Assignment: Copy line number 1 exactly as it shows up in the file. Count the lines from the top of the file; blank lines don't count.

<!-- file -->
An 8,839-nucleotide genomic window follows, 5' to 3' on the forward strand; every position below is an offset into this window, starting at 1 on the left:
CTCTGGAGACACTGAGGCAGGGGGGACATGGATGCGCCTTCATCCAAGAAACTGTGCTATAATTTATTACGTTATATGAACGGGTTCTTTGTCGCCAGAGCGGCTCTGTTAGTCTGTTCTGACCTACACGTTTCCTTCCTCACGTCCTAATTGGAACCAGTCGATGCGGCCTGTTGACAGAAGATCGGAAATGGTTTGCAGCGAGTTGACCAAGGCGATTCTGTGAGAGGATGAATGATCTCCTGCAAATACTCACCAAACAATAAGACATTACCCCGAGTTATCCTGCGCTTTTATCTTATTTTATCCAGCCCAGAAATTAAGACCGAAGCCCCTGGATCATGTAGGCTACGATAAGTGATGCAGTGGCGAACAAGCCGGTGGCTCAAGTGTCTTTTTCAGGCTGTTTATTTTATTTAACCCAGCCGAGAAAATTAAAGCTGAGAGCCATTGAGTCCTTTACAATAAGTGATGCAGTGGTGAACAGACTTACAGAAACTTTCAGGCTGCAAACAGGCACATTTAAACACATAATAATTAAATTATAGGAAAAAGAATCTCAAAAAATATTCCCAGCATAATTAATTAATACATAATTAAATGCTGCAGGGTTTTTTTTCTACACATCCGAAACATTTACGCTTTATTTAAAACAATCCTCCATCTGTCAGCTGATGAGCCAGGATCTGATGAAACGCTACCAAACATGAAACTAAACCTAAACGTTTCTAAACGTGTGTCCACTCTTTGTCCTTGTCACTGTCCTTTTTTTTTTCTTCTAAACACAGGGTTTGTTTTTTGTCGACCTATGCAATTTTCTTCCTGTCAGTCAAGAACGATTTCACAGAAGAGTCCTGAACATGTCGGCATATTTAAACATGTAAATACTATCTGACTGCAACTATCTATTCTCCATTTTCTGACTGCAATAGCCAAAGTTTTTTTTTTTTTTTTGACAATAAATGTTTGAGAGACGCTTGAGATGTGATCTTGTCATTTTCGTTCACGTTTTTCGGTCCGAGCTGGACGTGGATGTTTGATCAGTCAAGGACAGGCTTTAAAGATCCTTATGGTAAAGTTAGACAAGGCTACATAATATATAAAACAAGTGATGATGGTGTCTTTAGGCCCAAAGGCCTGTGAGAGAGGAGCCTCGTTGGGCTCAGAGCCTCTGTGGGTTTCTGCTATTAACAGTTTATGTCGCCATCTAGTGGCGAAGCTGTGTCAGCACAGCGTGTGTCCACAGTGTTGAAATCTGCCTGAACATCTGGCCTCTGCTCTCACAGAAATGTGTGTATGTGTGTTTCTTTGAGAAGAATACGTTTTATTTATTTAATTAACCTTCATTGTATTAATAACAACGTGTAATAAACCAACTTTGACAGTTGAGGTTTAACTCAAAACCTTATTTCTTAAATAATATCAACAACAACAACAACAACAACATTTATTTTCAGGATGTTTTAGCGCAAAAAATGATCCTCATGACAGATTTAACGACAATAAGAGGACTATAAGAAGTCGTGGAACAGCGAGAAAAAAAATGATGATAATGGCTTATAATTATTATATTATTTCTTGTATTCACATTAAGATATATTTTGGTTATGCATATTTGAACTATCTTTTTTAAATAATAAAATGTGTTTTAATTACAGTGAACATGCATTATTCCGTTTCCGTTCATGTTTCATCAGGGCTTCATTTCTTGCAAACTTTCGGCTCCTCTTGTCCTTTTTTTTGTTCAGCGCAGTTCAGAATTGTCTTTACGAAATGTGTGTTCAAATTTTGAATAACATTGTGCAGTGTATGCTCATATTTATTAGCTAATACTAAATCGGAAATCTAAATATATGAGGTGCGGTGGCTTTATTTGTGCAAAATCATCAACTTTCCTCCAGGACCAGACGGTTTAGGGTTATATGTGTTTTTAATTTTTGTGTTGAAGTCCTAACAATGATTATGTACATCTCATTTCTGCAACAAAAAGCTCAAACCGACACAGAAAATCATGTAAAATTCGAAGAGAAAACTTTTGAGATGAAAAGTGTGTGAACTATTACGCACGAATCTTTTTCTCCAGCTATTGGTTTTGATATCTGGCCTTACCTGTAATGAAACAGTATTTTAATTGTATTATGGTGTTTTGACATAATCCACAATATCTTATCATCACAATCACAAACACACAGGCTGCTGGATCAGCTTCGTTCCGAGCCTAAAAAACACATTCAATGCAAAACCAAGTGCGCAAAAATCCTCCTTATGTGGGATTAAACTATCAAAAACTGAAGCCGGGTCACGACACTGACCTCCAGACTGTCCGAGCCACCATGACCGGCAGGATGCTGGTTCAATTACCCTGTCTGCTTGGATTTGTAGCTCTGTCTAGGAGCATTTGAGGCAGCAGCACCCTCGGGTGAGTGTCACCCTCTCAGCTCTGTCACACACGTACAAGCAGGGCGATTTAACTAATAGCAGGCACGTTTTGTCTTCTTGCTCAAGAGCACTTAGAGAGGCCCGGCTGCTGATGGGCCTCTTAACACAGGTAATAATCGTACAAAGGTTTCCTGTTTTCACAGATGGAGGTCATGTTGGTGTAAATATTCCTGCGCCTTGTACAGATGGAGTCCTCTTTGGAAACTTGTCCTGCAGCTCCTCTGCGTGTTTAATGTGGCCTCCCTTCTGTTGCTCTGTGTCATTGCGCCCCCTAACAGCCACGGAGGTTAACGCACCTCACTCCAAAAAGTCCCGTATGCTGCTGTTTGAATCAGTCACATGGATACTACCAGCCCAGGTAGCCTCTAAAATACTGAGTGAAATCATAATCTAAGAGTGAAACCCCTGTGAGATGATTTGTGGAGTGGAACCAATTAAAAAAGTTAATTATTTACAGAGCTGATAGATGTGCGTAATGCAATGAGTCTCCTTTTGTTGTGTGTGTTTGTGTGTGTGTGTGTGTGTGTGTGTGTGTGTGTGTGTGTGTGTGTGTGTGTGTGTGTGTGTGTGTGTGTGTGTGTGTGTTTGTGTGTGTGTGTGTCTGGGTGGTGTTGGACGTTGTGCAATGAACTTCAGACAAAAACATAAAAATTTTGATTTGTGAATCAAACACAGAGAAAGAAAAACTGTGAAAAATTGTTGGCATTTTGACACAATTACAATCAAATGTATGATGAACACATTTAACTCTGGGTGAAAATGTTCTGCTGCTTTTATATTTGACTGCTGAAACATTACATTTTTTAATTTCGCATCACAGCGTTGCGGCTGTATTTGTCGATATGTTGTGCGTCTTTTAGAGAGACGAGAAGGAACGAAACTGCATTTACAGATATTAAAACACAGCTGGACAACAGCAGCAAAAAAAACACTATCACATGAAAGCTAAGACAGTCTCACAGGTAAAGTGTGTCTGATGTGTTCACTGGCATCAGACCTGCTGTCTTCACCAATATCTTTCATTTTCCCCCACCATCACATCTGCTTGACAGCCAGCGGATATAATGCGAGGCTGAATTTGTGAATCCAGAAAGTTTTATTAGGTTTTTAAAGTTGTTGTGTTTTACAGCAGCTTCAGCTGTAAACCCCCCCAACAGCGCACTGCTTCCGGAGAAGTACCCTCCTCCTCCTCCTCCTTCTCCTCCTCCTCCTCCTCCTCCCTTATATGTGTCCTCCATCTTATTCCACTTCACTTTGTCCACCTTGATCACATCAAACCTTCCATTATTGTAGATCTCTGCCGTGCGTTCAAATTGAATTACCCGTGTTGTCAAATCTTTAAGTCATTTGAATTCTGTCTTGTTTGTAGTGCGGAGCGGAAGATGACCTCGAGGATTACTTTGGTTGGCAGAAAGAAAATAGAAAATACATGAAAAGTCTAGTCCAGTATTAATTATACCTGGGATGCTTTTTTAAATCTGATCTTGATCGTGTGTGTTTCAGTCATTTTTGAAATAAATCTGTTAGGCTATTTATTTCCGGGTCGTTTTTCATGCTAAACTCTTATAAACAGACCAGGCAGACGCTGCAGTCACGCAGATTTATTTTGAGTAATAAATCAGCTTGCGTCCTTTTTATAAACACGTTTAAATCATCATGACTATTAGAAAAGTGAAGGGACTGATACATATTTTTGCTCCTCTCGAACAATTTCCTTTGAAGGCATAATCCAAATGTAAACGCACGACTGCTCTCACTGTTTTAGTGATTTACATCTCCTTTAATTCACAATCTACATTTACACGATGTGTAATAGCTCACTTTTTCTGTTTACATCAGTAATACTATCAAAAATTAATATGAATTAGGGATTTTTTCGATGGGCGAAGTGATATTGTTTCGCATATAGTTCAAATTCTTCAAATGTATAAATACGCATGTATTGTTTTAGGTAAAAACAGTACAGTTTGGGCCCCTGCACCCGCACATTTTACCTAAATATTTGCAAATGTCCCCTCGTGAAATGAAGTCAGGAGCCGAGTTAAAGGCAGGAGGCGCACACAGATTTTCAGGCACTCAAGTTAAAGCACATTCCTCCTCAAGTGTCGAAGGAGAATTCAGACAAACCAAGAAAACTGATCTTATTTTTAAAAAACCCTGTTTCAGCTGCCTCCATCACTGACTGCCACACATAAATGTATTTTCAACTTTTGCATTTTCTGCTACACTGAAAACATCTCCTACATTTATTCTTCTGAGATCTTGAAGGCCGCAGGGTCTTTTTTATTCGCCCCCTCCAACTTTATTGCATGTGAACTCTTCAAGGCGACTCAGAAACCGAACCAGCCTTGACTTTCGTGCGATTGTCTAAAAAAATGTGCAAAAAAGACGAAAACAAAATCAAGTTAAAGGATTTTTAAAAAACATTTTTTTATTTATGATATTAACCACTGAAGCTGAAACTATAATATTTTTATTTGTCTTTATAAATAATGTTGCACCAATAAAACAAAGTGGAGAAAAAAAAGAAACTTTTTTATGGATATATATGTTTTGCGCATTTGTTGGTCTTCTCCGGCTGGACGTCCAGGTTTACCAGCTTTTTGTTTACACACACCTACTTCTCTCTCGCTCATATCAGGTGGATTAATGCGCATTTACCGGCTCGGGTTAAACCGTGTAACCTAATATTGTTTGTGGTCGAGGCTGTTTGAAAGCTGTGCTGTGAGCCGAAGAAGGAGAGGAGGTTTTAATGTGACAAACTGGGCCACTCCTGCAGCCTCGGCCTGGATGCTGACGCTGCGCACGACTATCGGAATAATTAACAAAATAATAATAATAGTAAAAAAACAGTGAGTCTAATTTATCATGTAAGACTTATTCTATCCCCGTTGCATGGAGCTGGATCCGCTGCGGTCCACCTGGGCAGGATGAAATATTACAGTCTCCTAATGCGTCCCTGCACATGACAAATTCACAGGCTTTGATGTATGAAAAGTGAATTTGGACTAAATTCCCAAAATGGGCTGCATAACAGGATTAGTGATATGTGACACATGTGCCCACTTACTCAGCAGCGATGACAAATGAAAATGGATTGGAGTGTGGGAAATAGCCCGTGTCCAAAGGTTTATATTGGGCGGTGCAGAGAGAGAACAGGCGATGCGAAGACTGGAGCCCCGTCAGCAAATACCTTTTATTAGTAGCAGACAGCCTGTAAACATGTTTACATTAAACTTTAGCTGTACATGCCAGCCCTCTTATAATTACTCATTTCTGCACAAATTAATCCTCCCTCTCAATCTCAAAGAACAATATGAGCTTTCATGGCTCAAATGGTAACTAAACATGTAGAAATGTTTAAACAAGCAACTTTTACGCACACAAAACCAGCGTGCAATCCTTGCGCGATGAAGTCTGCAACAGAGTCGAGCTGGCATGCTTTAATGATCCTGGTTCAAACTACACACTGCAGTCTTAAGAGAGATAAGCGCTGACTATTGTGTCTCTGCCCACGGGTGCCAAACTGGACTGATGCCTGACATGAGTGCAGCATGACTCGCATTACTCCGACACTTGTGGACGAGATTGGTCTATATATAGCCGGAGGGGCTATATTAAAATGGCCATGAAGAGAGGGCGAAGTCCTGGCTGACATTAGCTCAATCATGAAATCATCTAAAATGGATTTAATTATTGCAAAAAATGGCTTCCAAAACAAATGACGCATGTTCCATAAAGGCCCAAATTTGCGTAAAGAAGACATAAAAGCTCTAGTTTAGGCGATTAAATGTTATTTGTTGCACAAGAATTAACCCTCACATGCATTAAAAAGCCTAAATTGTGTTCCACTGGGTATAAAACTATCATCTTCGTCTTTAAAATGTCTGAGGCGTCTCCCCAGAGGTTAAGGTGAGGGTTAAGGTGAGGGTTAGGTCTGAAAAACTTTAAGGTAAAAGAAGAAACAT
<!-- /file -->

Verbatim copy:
An 8,839-nucleotide genomic window follows, 5' to 3' on the forward strand; every position below is an offset into this window, starting at 1 on the left: